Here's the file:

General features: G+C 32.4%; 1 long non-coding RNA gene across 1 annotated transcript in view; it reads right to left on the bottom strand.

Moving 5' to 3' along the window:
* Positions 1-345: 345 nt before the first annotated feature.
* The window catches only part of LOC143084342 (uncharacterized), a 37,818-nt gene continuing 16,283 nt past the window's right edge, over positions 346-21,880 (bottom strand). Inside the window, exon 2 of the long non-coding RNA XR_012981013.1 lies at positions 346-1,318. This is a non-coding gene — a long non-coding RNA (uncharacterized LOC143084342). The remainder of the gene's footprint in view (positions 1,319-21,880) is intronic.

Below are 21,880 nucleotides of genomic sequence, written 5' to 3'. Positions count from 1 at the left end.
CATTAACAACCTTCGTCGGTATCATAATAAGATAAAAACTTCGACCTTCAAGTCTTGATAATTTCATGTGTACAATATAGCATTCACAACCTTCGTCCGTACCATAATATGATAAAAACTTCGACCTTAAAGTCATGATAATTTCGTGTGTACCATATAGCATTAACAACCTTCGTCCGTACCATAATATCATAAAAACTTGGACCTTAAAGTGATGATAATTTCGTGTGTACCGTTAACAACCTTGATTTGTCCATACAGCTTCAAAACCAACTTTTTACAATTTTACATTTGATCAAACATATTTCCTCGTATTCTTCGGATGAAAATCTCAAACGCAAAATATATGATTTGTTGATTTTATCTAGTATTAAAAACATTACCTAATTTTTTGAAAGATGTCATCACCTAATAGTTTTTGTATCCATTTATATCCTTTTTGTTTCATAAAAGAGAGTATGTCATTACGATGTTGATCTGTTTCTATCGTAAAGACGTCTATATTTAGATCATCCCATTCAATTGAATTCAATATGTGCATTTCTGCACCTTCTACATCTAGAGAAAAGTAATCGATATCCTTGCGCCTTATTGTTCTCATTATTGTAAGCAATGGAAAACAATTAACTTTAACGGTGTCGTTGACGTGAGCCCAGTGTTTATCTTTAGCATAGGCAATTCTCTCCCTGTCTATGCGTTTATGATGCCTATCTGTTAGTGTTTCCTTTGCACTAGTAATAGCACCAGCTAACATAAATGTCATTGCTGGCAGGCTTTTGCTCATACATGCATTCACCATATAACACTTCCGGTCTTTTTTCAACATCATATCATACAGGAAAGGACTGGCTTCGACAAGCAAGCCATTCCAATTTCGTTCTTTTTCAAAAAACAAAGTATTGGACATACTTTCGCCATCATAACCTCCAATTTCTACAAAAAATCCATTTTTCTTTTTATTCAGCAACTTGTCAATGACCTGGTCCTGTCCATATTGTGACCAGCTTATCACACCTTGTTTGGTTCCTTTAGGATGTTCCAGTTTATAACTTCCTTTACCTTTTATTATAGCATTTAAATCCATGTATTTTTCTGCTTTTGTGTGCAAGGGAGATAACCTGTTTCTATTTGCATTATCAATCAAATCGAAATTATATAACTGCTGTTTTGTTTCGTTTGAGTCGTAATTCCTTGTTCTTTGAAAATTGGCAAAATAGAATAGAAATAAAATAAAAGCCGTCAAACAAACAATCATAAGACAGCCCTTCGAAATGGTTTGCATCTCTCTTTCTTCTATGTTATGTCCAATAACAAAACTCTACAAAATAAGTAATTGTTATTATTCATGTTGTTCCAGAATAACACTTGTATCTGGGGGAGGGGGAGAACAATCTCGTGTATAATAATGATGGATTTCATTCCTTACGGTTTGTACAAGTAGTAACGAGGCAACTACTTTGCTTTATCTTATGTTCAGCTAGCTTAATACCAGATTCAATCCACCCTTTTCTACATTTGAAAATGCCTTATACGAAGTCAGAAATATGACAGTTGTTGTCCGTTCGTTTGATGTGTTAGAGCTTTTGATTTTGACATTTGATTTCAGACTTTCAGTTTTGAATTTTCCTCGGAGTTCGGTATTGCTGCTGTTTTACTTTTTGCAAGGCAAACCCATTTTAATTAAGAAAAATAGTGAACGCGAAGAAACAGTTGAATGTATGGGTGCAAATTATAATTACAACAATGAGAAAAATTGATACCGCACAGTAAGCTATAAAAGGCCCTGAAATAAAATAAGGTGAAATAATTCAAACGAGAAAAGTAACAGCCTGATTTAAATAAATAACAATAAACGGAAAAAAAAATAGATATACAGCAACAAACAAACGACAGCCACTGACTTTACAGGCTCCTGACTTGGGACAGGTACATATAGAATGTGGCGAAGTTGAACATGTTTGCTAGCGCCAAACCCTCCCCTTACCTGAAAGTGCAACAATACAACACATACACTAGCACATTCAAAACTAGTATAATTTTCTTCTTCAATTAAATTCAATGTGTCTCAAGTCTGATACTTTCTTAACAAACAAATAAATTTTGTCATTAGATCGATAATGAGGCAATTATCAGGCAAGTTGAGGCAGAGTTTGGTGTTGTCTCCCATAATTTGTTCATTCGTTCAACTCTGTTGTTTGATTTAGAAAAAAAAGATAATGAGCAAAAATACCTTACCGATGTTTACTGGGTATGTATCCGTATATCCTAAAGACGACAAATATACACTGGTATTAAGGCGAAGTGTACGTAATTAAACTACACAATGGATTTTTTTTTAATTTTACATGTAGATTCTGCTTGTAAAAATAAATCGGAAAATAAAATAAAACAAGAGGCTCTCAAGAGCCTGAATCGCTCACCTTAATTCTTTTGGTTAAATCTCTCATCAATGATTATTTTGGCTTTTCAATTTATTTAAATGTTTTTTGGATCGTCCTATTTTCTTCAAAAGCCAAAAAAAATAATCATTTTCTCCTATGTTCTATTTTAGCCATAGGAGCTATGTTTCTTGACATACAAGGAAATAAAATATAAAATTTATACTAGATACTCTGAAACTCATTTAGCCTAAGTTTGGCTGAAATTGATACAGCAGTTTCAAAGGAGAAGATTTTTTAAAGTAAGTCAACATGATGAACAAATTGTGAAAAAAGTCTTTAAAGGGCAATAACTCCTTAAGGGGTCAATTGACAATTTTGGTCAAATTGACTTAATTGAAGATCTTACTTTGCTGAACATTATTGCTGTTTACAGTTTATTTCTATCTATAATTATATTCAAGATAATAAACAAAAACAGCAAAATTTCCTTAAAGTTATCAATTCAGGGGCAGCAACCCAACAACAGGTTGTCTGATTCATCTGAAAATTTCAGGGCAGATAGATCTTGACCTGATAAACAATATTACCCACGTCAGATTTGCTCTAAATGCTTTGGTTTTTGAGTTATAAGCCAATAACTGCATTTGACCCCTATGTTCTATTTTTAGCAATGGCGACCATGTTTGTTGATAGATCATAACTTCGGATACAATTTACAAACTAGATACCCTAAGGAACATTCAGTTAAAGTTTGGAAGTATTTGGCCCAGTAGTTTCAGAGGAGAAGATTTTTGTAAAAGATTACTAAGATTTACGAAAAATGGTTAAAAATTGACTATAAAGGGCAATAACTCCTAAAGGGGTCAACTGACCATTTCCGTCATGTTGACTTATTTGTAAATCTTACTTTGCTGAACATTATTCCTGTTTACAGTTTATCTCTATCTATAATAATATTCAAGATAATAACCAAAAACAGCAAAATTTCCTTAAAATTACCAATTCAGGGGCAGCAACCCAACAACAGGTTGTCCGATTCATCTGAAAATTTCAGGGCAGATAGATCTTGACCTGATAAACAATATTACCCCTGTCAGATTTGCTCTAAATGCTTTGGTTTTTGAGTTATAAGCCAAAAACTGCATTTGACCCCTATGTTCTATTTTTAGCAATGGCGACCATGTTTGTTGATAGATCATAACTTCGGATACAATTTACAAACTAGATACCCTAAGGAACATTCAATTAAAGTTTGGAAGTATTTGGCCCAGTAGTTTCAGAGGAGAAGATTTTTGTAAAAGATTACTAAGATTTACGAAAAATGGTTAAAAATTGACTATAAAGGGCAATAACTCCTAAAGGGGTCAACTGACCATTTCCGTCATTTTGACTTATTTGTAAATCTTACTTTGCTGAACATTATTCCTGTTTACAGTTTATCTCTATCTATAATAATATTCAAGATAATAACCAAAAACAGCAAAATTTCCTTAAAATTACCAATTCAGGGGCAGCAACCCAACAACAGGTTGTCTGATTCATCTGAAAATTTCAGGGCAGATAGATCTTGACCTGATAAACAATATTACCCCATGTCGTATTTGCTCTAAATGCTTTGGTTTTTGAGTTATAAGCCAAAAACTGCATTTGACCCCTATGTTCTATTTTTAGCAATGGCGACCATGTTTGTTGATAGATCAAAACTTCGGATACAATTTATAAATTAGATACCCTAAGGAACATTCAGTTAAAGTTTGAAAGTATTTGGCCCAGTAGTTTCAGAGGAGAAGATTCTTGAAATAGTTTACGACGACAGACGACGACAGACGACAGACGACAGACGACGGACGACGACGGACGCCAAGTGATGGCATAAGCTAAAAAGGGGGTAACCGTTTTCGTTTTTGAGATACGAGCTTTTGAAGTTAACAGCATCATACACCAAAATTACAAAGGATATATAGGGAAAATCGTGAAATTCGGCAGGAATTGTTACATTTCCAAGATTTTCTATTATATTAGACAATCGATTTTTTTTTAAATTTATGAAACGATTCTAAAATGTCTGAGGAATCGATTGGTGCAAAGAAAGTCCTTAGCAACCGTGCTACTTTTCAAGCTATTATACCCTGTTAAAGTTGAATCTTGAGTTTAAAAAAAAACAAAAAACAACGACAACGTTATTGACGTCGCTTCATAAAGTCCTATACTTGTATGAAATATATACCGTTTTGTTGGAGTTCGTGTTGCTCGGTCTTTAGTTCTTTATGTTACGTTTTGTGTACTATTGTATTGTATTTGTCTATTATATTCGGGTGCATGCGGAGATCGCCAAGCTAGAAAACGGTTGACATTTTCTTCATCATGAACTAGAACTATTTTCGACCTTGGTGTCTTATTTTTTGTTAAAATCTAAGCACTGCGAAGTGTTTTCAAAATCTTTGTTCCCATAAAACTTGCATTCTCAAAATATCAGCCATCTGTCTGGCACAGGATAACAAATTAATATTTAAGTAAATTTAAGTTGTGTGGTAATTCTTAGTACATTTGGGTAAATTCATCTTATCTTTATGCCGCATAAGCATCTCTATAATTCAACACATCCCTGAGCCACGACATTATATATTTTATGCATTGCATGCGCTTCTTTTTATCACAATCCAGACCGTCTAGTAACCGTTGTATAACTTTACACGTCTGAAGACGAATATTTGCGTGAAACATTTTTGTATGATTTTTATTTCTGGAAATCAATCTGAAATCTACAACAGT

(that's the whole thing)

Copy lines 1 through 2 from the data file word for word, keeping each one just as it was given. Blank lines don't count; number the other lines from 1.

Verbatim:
General features: G+C 32.4%; 1 long non-coding RNA gene across 1 annotated transcript in view; it reads right to left on the bottom strand.

Moving 5' to 3' along the window: